If you paid attention to the issues people were concerned about during the 2018 midterms -- and not just the popular media's assertion that it was a referendum on Trump -- you know healthcare was one of the biggest issues, and for good reason.
Undoubtedly, you know that America's healthcare costs are the highest in the world . With the amount of money we spend -- $2.8 trillion annually, which is 17.7 percent of the economy and nearly twice as much as other wealthy countries -- you'd expect a good return on investment. You'd expect healthcare outcomes to be the best in the world. Not so: life expectancy in the US is lower than the 10 other wealthiest countries in the world, and infant mortality rates are the highest.
With healthcare prices being as high as they are, it's no wonder medical tourism is becoming more popular: in one case, a man flew to Belgium for a hip replacement and paid $13,660 instead of $100,000. Not only is it cheaper, but you can also get healthcare faster in other countries.
"Most other countries have some central body that negotiates prices with hospitals and drug manufacturers," says Vox's Sarah Kliff and Soo Oh. "The United States doesn't have that type of agency. Every insurance plan negotiates individually with hospitals, doctors, and pharmaceutical company to set prices."
"You could say that American health care providers and pharmaceuticals are essentially taking advantage of the American public because they have such a fragmented system," says Tom Sackville, chief executive of the International Federation of Health Plans. "The system is so divided, it's easy to conquer."
In the midst of these sobering, and quite frankly, infuriating facts, we have a system called the Affordable Care Act (ACA) and a divided Congress that will not repeal it. No one can call it Obamacare anymore -- Obama isn't in office and the ACA lives on. Stunning how Republicans had a majority in the Senate and the House as well as a far-right Republican in the White House for two years but failed get rid of it.
Although some of us thought the ACA was a step in the right direction, there's a glaring problem it failed to address: the existence of these parasites called insurance companies. And now, the situation is going to spiral out of control completely. Here's why:
- By 2029, 20 percent of Americans will be 65 or older, 25 percent of baby boomers will have diabetes, over 33 percent will be obese, and nearly 50 percent will be arthritic. This aging population will place greater and greater demand on healthcare providers.
- Hospitals waste $11 billion annually, which is reflected by how much they charge you for care -- a single day in the hospital already costs an average of $5,220. At the same time, we're heading towards a shortage of nurses and physicians. Hospitals will need to charge even more exorbitant fees to cope with demand and come up with innovations for treating patients when they're short-staffed.
- In 2019, the ACA's Individual Mandate will go away thanks to the Trump's tax reform. The government will no longer reimburse insurance companies for discounts the ACA requires them to provide to poor people, and Trump's administration has created new rules that incentivize people to adopt short-term plans (non-Marketplace plans) that don't cover people with pre-existing conditions.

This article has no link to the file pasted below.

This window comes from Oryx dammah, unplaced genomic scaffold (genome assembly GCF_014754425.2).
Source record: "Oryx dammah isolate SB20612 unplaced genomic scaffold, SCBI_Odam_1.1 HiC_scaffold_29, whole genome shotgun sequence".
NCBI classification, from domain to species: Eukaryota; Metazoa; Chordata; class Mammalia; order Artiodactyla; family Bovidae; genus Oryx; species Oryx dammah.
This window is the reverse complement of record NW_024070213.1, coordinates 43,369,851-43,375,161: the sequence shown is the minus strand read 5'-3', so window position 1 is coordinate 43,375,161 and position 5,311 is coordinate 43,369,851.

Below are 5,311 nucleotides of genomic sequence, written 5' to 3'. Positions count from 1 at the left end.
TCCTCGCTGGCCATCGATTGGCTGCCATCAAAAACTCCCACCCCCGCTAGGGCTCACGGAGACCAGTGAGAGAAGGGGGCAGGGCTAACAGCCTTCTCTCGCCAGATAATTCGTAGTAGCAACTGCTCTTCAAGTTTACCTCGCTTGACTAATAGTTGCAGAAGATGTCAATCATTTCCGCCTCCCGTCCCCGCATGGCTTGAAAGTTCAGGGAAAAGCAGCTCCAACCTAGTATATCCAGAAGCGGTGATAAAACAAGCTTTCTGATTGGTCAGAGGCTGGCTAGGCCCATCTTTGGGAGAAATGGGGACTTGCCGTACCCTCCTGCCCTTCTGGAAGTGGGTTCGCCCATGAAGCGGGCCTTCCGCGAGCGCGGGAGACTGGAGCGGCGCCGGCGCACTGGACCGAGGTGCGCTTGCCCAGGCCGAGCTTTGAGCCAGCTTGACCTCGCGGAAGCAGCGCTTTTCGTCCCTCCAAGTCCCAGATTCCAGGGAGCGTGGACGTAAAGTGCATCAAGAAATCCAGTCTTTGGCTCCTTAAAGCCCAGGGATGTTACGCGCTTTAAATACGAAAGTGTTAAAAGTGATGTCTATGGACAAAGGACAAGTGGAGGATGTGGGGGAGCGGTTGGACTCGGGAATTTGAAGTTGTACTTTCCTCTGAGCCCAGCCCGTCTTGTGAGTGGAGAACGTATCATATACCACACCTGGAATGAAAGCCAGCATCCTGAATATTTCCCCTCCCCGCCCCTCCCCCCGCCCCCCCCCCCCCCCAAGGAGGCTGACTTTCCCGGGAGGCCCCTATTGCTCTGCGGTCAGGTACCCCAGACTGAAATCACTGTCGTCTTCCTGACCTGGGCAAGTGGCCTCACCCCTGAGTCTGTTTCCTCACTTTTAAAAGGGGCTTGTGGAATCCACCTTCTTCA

Let's take these 3 facts to their logical conclusion. As the population continues to age, more people will need health insurance, hospital visits, and pharmaceuticals. Yet, when it comes to health insurance, fewer healthy people will be paying into the pool, meaning insurance companies will have to raise premiums because they'll be insuring people who have high demand for healthcare services and drugs.
It's just simple math: fewer healthy people will help foot the bill for unhealthy people who need to buy insurance on the ACA Marketplace. In turn, Marketplace insurers will have to charge more for premiums because they'll be paying out more for cost-sharing and post-deductible medical costs.
The cost of hospital visits will also rise as demand increases but the supply of staff shrinks. The same goes for pharmaceuticals. The greater the demand from an aging population, the higher the cost for drugs, because pharma companies can game the fragmented insurance system even more than they already are.
This is just simple supply-and-demand economics. Moving towards 2030, the more people need healthcare, the more providers, pharma, and insurance companies will be able to charge. Government subsidies can help foot the rising bills to impoverished individuals and retirees, but who's paying for those subsidies? People below retirement age, many of whom are poor due to stagnating wages.
To end this mess, at minimum we need to look to the example of countries like Switzerland and implement a government agency to negotiate fair healthcare prices on behalf of the American people. Right now, our biotechnology and pharmaceutical companies are making massive strides and American citizens are paying for it while other companies get to take advantage of the same products at a lower cost.
If our government cares at all for the American people, it will see the situation for what it is -- a scam -- and put an end to it.